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'Accelerated approval' drugs: How well are they studied?

When an investigational prescription drug shows promise for treating a serious illness or filling an unmet medical need, the Food and Drug Administration (FDA) has special programs available to expedite its clinical testing and approval. One is the "Accelerated Approval" pathway, in which the FDA will accept weaker-than-usual evidence of the drug's efficacy from its pre-clinical trials. In exchange, the FDA requires that the manufacturer conduct post-approval confirmatory studies.

To understand how this pathway is implemented, in a recent study published in JAMA, researchers at Brigham and Women's Hospital and the London School of Economics and Political Science (LSE) examined the pre-approval and post-approval clinical trials of drugs granted FDA Accelerated Approval between 2009 and 2013. During that time, the FDA granted 22 drugs Accelerated Approval and ordered 38 post-approval studies to confirm the safety and efficacy of these drugs. Three years after the last drug's approval, the researchers found that only half of those post-approval studies had been completed.

They also found that the characteristics of those completed studies did not differ much from the pre-approval studies. The researchers found that the proportion of randomized or blinded trials didn't differ and that many of the confirmatory trials still relied on surrogate measures of effect--that is, blood tests or radiological studies that may not correlate with real clinical endpoints.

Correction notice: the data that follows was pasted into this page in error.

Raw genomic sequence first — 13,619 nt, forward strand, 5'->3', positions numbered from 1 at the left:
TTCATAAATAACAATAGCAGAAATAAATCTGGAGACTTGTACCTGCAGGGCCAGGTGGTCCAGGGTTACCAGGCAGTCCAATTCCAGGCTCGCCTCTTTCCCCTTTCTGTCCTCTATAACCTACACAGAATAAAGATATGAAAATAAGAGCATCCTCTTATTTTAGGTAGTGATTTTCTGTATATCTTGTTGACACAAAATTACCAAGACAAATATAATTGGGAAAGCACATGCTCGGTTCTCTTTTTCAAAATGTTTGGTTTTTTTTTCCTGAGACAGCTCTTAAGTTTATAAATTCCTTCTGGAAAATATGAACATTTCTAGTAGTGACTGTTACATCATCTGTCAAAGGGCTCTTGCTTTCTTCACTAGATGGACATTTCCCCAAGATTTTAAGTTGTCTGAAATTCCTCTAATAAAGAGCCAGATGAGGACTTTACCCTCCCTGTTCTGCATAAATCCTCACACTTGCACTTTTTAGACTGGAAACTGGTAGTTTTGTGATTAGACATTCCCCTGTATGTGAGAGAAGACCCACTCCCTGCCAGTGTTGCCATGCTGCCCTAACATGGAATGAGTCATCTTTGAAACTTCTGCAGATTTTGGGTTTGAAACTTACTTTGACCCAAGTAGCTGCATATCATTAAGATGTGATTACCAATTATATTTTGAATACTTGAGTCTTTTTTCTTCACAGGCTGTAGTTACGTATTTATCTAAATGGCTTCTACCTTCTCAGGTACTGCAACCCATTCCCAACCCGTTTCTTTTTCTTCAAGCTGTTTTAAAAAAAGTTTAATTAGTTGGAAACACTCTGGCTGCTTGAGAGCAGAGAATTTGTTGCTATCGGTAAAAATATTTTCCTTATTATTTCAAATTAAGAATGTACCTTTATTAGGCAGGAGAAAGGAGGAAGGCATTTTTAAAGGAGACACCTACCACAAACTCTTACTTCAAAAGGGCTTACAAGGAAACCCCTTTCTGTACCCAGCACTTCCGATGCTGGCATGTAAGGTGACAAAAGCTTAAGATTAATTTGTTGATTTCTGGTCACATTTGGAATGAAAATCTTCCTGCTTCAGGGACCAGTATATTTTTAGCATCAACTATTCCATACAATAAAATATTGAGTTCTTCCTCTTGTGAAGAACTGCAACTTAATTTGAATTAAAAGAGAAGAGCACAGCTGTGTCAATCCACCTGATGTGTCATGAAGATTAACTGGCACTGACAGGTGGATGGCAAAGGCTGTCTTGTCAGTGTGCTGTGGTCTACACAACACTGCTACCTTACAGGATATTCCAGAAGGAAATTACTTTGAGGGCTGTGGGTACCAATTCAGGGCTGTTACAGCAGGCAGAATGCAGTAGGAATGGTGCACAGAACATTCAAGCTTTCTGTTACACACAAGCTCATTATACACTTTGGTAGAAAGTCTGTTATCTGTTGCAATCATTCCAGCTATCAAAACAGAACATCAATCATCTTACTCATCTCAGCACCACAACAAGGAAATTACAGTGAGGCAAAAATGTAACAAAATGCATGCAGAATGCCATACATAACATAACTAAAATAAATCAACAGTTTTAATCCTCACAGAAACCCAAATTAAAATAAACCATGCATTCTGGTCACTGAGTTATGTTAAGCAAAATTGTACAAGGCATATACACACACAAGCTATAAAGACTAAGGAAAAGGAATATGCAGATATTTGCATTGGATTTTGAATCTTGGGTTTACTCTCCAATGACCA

"One might expect Accelerated Approval confirmatory trials to be much more rigorous than the pre-approval trials," said Aaron S. Kesselheim, MD, JD, MPH, of the BWH Division of Pharmacoepidemiology and Pharmacoeconomics and senior author of the study. "But we found that there were few differences in these key design features of the trials conducted before or after approval." In 17 out of the 18 completed studies, surrogate measures were still the primary endpoints of the studies.

"It is important to use clinical endpoints in testing investigational drugs whenever possible because there are numerous cases of drugs approved on the basis of a surrogate measure that turn out to later not effect actual clinical outcomes--or even make them worse," said Kesselheim.

To address these issues and improve the quality of Accelerated Approval confirmatory studies, Kesselheim suggests that the FDA clearly describe the limitations in the pre-approval data that will need to be addressed in post-approval studies and that they work with manufacturers to ensure that post-approval studies are conducted using design features that will be optimally useful for confirming the efficacy of the drug.

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